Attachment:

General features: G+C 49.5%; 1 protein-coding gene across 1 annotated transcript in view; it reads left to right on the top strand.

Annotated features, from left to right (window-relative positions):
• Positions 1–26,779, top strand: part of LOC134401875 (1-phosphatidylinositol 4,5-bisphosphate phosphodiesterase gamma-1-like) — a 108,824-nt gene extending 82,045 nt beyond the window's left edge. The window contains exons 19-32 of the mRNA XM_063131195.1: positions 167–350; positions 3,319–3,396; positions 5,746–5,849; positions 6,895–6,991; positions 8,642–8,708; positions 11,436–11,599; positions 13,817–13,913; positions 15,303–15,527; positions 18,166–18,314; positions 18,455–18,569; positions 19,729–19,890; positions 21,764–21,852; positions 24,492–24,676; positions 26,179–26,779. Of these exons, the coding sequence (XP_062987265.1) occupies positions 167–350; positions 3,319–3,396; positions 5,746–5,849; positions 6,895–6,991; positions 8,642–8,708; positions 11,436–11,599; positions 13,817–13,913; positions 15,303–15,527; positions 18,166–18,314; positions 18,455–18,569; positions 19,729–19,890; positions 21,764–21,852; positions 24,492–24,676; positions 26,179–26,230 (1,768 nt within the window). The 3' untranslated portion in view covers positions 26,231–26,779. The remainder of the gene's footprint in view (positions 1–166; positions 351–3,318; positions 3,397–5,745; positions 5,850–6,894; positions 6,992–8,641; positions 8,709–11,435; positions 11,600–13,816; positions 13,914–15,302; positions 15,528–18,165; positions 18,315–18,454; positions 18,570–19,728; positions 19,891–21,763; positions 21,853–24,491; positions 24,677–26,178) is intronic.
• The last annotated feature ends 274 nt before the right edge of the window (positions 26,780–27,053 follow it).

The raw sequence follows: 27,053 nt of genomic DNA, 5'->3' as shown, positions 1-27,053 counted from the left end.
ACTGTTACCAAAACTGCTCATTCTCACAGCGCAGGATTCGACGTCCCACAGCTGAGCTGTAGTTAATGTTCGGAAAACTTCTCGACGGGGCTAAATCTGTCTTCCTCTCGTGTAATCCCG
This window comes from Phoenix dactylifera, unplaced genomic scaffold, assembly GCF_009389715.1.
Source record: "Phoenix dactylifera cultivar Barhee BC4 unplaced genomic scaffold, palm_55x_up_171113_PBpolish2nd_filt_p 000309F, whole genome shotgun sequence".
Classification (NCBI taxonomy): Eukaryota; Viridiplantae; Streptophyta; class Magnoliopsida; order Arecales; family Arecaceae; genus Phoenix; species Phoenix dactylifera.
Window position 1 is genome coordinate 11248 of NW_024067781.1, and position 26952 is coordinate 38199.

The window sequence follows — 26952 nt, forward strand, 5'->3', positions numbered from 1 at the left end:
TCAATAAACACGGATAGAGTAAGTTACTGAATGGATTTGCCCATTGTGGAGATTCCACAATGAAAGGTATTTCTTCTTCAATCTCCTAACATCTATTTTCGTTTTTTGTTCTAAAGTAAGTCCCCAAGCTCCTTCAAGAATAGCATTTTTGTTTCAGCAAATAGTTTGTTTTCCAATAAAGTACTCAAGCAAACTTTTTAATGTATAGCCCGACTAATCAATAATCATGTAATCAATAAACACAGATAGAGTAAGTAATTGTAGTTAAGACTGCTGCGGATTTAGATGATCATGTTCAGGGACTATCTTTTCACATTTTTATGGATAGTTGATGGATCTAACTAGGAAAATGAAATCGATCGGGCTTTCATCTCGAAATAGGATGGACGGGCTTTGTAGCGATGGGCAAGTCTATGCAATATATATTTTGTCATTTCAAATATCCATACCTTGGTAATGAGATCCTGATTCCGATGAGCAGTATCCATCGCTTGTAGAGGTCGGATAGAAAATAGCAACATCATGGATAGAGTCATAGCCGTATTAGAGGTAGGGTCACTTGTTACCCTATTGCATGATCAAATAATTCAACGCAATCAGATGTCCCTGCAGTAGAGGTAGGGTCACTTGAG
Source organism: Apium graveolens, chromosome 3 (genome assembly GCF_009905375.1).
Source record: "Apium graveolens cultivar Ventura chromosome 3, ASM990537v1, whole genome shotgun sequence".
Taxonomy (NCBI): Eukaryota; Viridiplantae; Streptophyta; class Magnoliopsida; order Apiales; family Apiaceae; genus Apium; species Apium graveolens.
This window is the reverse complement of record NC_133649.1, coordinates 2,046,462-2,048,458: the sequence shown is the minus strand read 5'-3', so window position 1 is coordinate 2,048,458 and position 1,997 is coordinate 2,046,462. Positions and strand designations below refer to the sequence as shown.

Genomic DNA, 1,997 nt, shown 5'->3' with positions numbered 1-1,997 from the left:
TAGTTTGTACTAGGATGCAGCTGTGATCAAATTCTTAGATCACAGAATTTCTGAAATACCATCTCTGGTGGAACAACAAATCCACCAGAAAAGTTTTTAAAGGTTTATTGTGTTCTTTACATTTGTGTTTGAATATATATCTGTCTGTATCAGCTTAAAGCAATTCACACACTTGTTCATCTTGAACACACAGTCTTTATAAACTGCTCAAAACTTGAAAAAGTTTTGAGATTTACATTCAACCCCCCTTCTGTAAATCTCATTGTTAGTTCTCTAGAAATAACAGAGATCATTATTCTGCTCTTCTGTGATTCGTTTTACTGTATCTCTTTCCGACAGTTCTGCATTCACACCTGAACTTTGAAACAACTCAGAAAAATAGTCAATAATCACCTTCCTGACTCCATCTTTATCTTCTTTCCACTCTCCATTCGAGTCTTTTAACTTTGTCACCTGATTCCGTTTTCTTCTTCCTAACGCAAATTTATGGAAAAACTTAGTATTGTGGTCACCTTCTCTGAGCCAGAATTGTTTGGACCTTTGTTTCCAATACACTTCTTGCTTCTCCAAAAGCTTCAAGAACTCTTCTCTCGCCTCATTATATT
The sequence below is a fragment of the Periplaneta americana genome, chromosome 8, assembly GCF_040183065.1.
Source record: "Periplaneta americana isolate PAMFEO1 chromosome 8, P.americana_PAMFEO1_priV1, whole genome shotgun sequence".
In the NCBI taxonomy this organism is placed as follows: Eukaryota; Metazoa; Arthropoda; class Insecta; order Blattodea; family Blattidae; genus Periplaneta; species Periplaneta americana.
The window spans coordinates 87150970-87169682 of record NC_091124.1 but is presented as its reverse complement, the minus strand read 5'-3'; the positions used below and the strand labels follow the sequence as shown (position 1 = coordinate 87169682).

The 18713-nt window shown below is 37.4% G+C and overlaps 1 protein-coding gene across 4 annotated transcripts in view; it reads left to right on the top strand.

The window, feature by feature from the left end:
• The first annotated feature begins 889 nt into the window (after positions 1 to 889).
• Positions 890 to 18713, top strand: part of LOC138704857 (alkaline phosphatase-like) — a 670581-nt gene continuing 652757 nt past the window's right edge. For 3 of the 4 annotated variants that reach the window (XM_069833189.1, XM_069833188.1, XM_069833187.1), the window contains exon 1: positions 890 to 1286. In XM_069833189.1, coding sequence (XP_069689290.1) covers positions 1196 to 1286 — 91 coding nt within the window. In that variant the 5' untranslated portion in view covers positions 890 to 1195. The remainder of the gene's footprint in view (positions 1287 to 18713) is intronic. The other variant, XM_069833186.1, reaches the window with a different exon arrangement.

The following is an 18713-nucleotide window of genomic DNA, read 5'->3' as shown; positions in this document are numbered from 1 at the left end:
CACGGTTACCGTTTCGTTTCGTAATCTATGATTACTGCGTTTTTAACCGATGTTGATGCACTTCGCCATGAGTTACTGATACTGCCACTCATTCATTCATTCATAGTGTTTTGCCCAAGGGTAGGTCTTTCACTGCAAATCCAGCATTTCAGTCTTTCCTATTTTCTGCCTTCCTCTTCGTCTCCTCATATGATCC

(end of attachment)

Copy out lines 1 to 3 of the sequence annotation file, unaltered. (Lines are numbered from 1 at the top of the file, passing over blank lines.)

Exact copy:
General features: G+C 49.5%; 1 protein-coding gene across 1 annotated transcript in view; it reads left to right on the top strand.

Annotated features, from left to right (window-relative positions):
• Positions 1–26,779, top strand: part of LOC134401875 (1-phosphatidylinositol 4,5-bisphosphate phosphodiesterase gamma-1-like) — a 108,824-nt gene extending 82,045 nt beyond the window's left edge. The window contains exons 19-32 of the mRNA XM_063131195.1: positions 167–350; positions 3,319–3,396; positions 5,746–5,849; positions 6,895–6,991; positions 8,642–8,708; positions 11,436–11,599; positions 13,817–13,913; positions 15,303–15,527; positions 18,166–18,314; positions 18,455–18,569; positions 19,729–19,890; positions 21,764–21,852; positions 24,492–24,676; positions 26,179–26,779. Of these exons, the coding sequence (XP_062987265.1) occupies positions 167–350; positions 3,319–3,396; positions 5,746–5,849; positions 6,895–6,991; positions 8,642–8,708; positions 11,436–11,599; positions 13,817–13,913; positions 15,303–15,527; positions 18,166–18,314; positions 18,455–18,569; positions 19,729–19,890; positions 21,764–21,852; positions 24,492–24,676; positions 26,179–26,230 (1,768 nt within the window). The 3' untranslated portion in view covers positions 26,231–26,779. The remainder of the gene's footprint in view (positions 1–166; positions 351–3,318; positions 3,397–5,745; positions 5,850–6,894; positions 6,992–8,641; positions 8,709–11,435; positions 11,600–13,816; positions 13,914–15,302; positions 15,528–18,165; positions 18,315–18,454; positions 18,570–19,728; positions 19,891–21,763; positions 21,853–24,491; positions 24,677–26,178) is intronic.